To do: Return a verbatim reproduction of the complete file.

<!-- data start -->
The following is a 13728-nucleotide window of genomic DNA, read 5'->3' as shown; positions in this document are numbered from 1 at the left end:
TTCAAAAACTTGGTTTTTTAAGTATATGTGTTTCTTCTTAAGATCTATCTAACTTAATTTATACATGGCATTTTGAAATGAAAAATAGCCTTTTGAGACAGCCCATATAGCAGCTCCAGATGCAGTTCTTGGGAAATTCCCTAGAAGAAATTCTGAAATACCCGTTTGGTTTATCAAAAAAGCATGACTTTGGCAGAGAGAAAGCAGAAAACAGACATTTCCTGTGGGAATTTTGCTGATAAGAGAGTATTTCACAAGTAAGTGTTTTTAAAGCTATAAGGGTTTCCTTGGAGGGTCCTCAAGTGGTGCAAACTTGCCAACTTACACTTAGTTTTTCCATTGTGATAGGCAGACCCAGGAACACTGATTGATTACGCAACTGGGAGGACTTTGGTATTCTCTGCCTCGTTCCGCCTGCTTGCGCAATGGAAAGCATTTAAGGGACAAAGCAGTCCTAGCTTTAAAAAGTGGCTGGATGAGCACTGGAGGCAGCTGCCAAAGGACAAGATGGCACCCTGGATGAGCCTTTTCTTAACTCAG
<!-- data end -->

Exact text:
The following is a 13728-nucleotide window of genomic DNA, read 5'->3' as shown; positions in this document are numbered from 1 at the left end:
TTCAAAAACTTGGTTTTTTAAGTATATGTGTTTCTTCTTAAGATCTATCTAACTTAATTTATACATGGCATTTTGAAATGAAAAATAGCCTTTTGAGACAGCCCATATAGCAGCTCCAGATGCAGTTCTTGGGAAATTCCCTAGAAGAAATTCTGAAATACCCGTTTGGTTTATCAAAAAAGCATGACTTTGGCAGAGAGAAAGCAGAAAACAGACATTTCCTGTGGGAATTTTGCTGATAAGAGAGTATTTCACAAGTAAGTGTTTTTAAAGCTATAAGGGTTTCCTTGGAGGGTCCTCAAGTGGTGCAAACTTGCCAACTTACACTTAGTTTTTCCATTGTGATAGGCAGACCCAGGAACACTGATTGATTACGCAACTGGGAGGACTTTGGTATTCTCTGCCTCGTTCCGCCTGCTTGCGCAATGGAAAGCATTTAAGGGACAAAGCAGTCCTAGCTTTAAAAAGTGGCTGGATGAGCACTGGAGGCAGCTGCCAAAGGACAAGATGGCACCCTGGATGAGCCTTTTCTTAACTCAG